Bailey's Saw Mill at Wisemans Ferry

aka Gunderman, Dillons Creek, Myrtle Creek, Bill Bailey's Mill, Butler's Mill

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A tidal sawmill, known as Bill Bailey's Mill, stood at the mouth of Dillons Creek (also known as Myrtle Creek and Mill Creek) near Wisemans Ferry, NSW. It was on Portion 46 in the Parish of Spencer.

This appears to have been the one of the only tidal-powered sawmills in mainland Australia.

Drawing of Bill Bailey's Sawmill in about 1920, by Ian Webb

Ian Webb's drawing of Bill Bailey's Saw Mill at Wisemans Ferry, based on the recollections of Herb O'Neil. [1]

Some of the machinery and materials used in the construction of this mill came from James Singleton's flour mill that had been built earlier, about 350m further up Dillons Creek.

Ruins on the site

The mill, located on the western bank of Dillons Creek, was demolished by 1939 to allow the construction of a timber Allan Truss Bridge over the creek at this site.

According to a report prepared by Ian Rufus in 2011, the remains of the sawmill include a rendered masonry wall, the concrete formation of the inset for the mill wheel and the stone edge to the mouth of the creek. The concrete floor of the mill probably lies under soil and vegetation on the bank of the creek. [2]

Above: ruins of the stone edge of the wharf area beside the Bailey's Mill site. Photograph by Anne Dollin, 2007.

Description of the mill

Bill Bailey's Mill was a rare example of an Australian tidal sawmill. In 1978, local historian, Ian Webb, interviewed Herb O'Neil and wrote a fascinating report with detailed diagrams on the mill, based on Herb O'Neil's recollections. [1] Herb at that time was about 71, and he had worked as a messenger and billy boy at Bailey's Mill in his younger years.

Ian Webb's full report on Bailey's Mill is presented in our PDF eBook that is available for free download – see green box below for details.

The mill was a three-storey galvanised iron structure, built on the western side of the mouth of Dillons Creek.

A dam wall was built across Dillons Creek about 20m from its junction with the Hawkesbury River. A gate and waterwheel were mounted in the wall. This allowed water from the incoming tide to be trapped, and then be directed onto the waterwheel to power the mill machinery.

In the 1900s the mill was mainly used as a sawmill, but it also was used for chaff cutting, corn cracking and small boat repairs. However, Les Dollin suggests that earlier, the mill on this site may have ground grain as one of its functions, as explained in our eBook below.

Herb O'Neil's descriptions, that were meticulously recorded by Ian Webb, reveal clever engineering features in this early tidal mill.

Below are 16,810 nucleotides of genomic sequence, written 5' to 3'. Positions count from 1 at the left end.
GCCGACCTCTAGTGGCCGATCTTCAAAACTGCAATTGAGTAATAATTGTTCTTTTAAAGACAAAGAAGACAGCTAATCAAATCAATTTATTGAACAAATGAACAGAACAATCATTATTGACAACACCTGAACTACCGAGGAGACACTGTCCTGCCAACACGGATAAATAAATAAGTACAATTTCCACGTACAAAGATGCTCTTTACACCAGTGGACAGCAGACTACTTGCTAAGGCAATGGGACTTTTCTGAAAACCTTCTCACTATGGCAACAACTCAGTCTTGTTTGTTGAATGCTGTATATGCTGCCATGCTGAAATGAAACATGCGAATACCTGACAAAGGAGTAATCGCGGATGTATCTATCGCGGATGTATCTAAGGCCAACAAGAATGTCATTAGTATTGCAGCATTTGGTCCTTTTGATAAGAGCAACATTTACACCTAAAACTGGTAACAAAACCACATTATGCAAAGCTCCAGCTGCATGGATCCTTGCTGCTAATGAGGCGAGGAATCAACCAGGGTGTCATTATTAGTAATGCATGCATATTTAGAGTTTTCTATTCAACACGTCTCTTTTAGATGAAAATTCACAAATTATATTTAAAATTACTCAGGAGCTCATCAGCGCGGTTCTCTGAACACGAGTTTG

To read the full story of Bill Bailey's Saw Mill at Wisemans Ferry,
download our free PDF:

Bailey's Mill – a Rare Australian Tidal Sawmill

Free eBook about Bill Bailey's Mill at Wisemans Ferry, NSW

Ian Webb's in-depth report on Bailey's Mill, including his detailed illustrations; and

commentary and background research by Anne and Les Dollin.

Ian Webb's report, that is based on the recollections of Herb O'Neil, is reproduced with kind permission of the Dharug & Lower Hawkesbury Historical Society.

History of Bailey's Mill

Walter Bailey of Redhead (near Newcastle, NSW) purchased James Singleton's 50 acre property on Dillons Creek in 1878. However, it was managed by Walter’s son, William Bailey. [3]

Walter Bailey died in 1906 and his son, William, acquired the property. William Bailey was described on the 1906 land transfer document as an orchardist.

The date when Bailey's Mill was built is not known. However, our background research suggests that two other Wisemans Ferry sawmills, operated by the Sydney Wood Block Paving Company and by the Colonial Hardwood Company in the 1890s, may have been linked with Bailey's Mill.

Sylvester Butler took over the operation of Bailey's Mill in about 1918 and his son, Purtell (known as Pert), converted the mill to steam in about 1919. It was then powered by a steam engine and boiler, rather than by the waterwheel.

The Bailey's Mill building was demolished by 1929.


1. I.F. Webb (1997), Bill Bailey’s Mill – Mill Creek Spencer Road, Wisemans Ferry. Original information from 1978. Ian Webb's report on Bailey's Mill is reproduced in full in our eBook: Bailey's Mill: a Rare Australian Tidal Sawmill.
2. Ian Rufus (March 2011), Mill Creek Bridge: Heritage issues with artefacts. "Hillcrest" off Eskbank Street, Lithgow NSW 2790.
3. Obituary of Walter Bailey senior in the Newcastle Morning Herald and Miners' Advocate, 16 March 1906.

Further Reading on Mills at Wisemans Ferry
The Wisemans Ferry MillsJames Singleton's tidal flour mill at Dillons Creek
The Sydney Wood Block Paving Company sawmillThe Colonial Hardwood Company sawmillOtto Olson's sawmill